(34)
$$\begin{aligned} \nabla _+ \left( \frac{1}{x^{l+1}}Y_{l,m}(\hat{\mathbf{x}})\right)&= -\,\sqrt{\frac{(l+m+1)(l+m+2)}{2}} \frac{1}{x^{l+2}}Y_{l+1,m+1}(\hat{\mathbf{x}}) \nonumber \\ \nabla _0 \left( \frac{1}{x^{l+1}}Y_{l,m}(\hat{\mathbf{x}})\right)&= -\,\sqrt{(l+m+1)(l-m+1)} \frac{1}{x^{l+2}} Y_{l+1,m}(\hat{\mathbf{x}}) \nonumber \\ \nabla _- \left( \frac{1}{x^{l+1}}Y_{l,m}(\hat{\mathbf{x}})\right)&= -\,\sqrt{\frac{(l-m+1)(l-m+2)}{2}} \frac{1}{x^{l+2}}Y_{l+1,m-1}(\hat{\mathbf{x}}), \end{aligned}$$
(35)

and

$$\begin{aligned} J_+ \bigg ( f(x) Y_{l,m}(\hat{\mathbf{x}}) \bigg )&= -\,\sqrt{\frac{l(l+1)-m(m+1)}{2}} f(x) Y_{l,m+1}(\hat{\mathbf{x}}) \nonumber \\ J_0 \bigg ( f(x) Y_{l,m}(\hat{\mathbf{x}}) \bigg )&= m f(x) Y_{l,m}(\hat{\mathbf{x}}) \nonumber \\ J_- \bigg ( f(x) Y_{l,m}(\hat{\mathbf{x}}) \bigg )&= +\,\sqrt{\frac{l(l+1)-m(m-1)}{2}} f(x) Y_{l,m-1}(\hat{\mathbf{x}}), \end{aligned}$$
(36)

where f(x) is any function of the modulus \(x=\Vert \vec {x}\Vert \).

Appendix 3: Rotation and Wigner matrices

Let a vector \(\vec {x}\) and two coordinate systems \(\mathcal{B}\) and \(\mathcal{B}'\) such that \(\mathbf{x}\) and \(\mathbf{x}'\) are the coordinates of \(\vec {x}\) in \(\mathcal{B}\) and \(\mathcal{B}'\), respectively. Let us further assume that \(\mathbf{x}\) and \(\mathbf{x}'\) are related to each other by a rotation of the form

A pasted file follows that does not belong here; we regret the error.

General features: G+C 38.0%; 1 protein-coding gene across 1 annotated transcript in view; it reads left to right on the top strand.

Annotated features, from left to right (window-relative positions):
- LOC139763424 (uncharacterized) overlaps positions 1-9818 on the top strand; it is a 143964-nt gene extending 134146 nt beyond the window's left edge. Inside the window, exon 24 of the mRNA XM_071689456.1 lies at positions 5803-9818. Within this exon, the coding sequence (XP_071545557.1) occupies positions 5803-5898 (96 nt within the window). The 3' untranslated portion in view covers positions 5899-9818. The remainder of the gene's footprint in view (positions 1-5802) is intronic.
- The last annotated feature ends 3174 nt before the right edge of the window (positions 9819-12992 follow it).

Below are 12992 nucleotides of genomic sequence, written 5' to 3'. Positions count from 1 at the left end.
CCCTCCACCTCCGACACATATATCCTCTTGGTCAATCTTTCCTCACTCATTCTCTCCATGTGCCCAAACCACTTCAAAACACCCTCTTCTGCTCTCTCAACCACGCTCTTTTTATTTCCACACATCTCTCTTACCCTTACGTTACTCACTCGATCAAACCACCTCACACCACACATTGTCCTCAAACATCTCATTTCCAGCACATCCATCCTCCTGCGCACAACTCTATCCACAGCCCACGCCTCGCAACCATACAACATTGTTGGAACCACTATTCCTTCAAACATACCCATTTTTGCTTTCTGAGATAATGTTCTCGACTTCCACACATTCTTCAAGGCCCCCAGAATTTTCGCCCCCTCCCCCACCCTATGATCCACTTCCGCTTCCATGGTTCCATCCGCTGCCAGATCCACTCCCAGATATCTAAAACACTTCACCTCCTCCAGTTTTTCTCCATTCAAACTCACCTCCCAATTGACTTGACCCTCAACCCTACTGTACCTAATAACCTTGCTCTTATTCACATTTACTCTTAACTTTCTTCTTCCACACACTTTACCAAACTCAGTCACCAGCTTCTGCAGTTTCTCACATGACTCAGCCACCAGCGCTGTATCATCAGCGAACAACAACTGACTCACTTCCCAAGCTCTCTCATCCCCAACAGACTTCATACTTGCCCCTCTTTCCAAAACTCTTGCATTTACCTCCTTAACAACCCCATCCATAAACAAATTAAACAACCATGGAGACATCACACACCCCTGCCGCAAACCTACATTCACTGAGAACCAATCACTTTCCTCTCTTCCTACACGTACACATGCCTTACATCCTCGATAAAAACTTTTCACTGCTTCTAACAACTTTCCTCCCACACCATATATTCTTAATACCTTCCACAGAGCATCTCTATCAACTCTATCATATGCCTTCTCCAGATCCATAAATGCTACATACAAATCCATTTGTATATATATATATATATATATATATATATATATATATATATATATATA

$$\begin{aligned} \mathbf{x} = {{\mathsf {R}}}_3(\alpha ) {{\mathsf {R}}}_2(\beta ) {{\mathsf {R}}}_3(\gamma ) \mathbf{x}', \end{aligned}$$

where \({{\mathsf {R}}}_3\) and \({{\mathsf {R}}}_2\) are the matrices of rotation around the third and the second axes, respectively. Wigner D matrix \({\mathsf {D}}^l_{m,m'}(\alpha ,\beta ,\gamma )\) is defined such that (e.g., Varshalovich et al. 1988)

$$\begin{aligned} Y_{l,m}(\hat{\mathbf{x}}') = \sum _{m'=-l}^l {\mathsf {D}}^l_{m',m}(\alpha ,\beta ,\gamma ) Y_{l,m'}(\hat{\mathbf{x}}). \end{aligned}$$
(37)

Each element \({\mathsf {D}}^l_{m,m'}(\alpha ,\beta ,\gamma )\) can be written as (e.g., Varshalovich et al. 1988)

$$\begin{aligned} {\mathsf {D}}^l_{m,m'}(\alpha ,\beta ,\gamma ) = \mathrm {e}^{-\mathrm {i}m \alpha } {\mathsf {d}}^l_{m,m'}(\beta ) \mathrm {e}^{-\mathrm {i}m'\gamma }, \end{aligned}$$
(38)

where \({\mathsf {d}}^l_{m,m'}(\beta )\) is the Wigner d matrix. The inverse \({\mathsf {D}}^l_{m,m'}(-\gamma ,-\beta ,-\alpha )\) is given by the adjoint \(\bar{{\mathsf {D}}}^l_{m',m}(\alpha ,\beta ,\gamma )\) of \({\mathsf {D}}^l_{m,m'}(\alpha ,\beta ,\gamma )\):

$$\begin{aligned} {\mathsf {D}}^l_{m,m'}(-\gamma ,-\beta ,-\alpha ) = \mathrm {e}^{\mathrm {i}m'\alpha } {\mathsf {d}}^l_{m',m}(\beta )\mathrm {e}^{\mathrm {i}m\gamma }. \end{aligned}$$